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July, the liability shield prevents platforms from being sued for
libelous claims made by users, but it has also been used to protect
companies that refuse to take down revenge porn
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The presumptive Democratic nominee for president, Joe Biden, has
argued that
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230 should be revoked to prevent platforms like Facebook from
promoting false information. Senator Ron Wyden of Oregon, the lawmaker
who wrote Section 230, has defended the provision
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arguing that “If you unravel 230, then you harm the opportunity for
diverse voices, diverse platforms, and, particularly, the little guy
to have a chance to get off the ground.” Whether you think these
arguments are good or bad, they are at least tied to what the law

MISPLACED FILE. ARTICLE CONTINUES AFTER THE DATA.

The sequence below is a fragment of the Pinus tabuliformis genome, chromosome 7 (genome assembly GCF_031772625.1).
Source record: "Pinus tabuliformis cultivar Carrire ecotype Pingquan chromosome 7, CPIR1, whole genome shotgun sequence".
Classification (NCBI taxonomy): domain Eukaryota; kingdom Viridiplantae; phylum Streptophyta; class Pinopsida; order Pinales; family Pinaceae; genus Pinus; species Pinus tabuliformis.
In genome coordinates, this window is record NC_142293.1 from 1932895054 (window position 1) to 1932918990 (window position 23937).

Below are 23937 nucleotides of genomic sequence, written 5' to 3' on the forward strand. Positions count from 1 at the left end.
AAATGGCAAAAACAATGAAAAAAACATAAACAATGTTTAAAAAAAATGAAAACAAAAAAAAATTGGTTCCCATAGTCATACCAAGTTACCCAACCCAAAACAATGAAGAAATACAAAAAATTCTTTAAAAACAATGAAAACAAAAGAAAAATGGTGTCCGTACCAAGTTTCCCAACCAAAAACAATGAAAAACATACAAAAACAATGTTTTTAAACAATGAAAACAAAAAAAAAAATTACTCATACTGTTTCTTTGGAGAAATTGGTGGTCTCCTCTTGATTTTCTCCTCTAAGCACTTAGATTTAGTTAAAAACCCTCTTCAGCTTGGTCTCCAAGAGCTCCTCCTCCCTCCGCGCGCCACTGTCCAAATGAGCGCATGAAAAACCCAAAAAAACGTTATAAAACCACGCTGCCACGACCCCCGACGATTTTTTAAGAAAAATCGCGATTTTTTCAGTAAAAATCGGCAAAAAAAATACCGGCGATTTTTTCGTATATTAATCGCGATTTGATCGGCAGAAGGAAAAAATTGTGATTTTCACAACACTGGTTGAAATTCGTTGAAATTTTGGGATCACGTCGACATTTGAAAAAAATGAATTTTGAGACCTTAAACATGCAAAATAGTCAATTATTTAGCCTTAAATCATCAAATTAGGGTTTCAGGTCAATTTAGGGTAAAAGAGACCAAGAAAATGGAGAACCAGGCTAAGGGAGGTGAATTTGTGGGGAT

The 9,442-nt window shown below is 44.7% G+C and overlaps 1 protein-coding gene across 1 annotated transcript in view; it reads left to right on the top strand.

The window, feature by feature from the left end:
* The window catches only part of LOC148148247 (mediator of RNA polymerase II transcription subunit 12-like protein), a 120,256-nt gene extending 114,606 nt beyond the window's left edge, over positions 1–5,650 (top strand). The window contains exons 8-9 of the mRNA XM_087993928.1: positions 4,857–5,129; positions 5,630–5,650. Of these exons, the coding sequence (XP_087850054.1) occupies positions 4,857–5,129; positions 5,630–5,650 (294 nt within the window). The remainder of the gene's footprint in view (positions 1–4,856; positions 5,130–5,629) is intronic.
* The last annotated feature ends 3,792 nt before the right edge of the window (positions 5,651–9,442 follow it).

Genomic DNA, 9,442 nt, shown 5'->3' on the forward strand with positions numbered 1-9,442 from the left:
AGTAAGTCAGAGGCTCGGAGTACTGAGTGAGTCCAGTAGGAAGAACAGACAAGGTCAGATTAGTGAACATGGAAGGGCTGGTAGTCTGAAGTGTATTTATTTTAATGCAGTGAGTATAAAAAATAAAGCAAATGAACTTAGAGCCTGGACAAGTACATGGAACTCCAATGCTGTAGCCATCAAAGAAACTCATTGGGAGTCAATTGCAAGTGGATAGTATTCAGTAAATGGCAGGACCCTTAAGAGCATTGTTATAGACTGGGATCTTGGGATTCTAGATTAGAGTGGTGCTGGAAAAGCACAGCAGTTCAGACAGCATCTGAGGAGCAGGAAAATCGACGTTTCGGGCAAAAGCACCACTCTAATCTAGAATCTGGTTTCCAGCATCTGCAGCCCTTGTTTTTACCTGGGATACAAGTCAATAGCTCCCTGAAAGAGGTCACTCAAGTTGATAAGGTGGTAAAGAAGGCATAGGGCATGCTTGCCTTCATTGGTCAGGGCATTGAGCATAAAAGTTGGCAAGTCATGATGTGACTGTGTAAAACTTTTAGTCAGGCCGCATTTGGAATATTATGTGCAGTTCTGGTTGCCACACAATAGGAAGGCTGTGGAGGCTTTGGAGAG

actually does. As Jeong wrote, “there can be no honest debate over a
version of C.D.A. 230 that doesn’t exist.”

Evelyn Douek: Trump is a problem that Twitter cannot fix
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Trump’s goal, though, is not honest debate. It is censorship. If the
tech companies do not promote his propaganda, or maintain his
exemption from their own rules, they will be punished. His approach
reflects a growing sense of victimization on the right over the
shifting terms of public discourse, in which their views about
politics, race, gender, and sexuality are now subject to harsh
criticism from those who disagree with them. The growing diversity of
the United States has so rapidly disrupted the grip on power that
cultural conservatives once held—it was but a generation ago that
Democrats wanted to censor rap music
[[link removed]] and ban
same-sex marriage [[link removed]]—that they
are now turning to the power of the state to settle debates they are
no longer confident of winning in the public square. Trumpists do not
seek to curtail the power of Big Tech. They seek to wield it against
their enemies.

The leadership of the tech companies understands this. Facebook
CEO Mark Zuckerberg criticized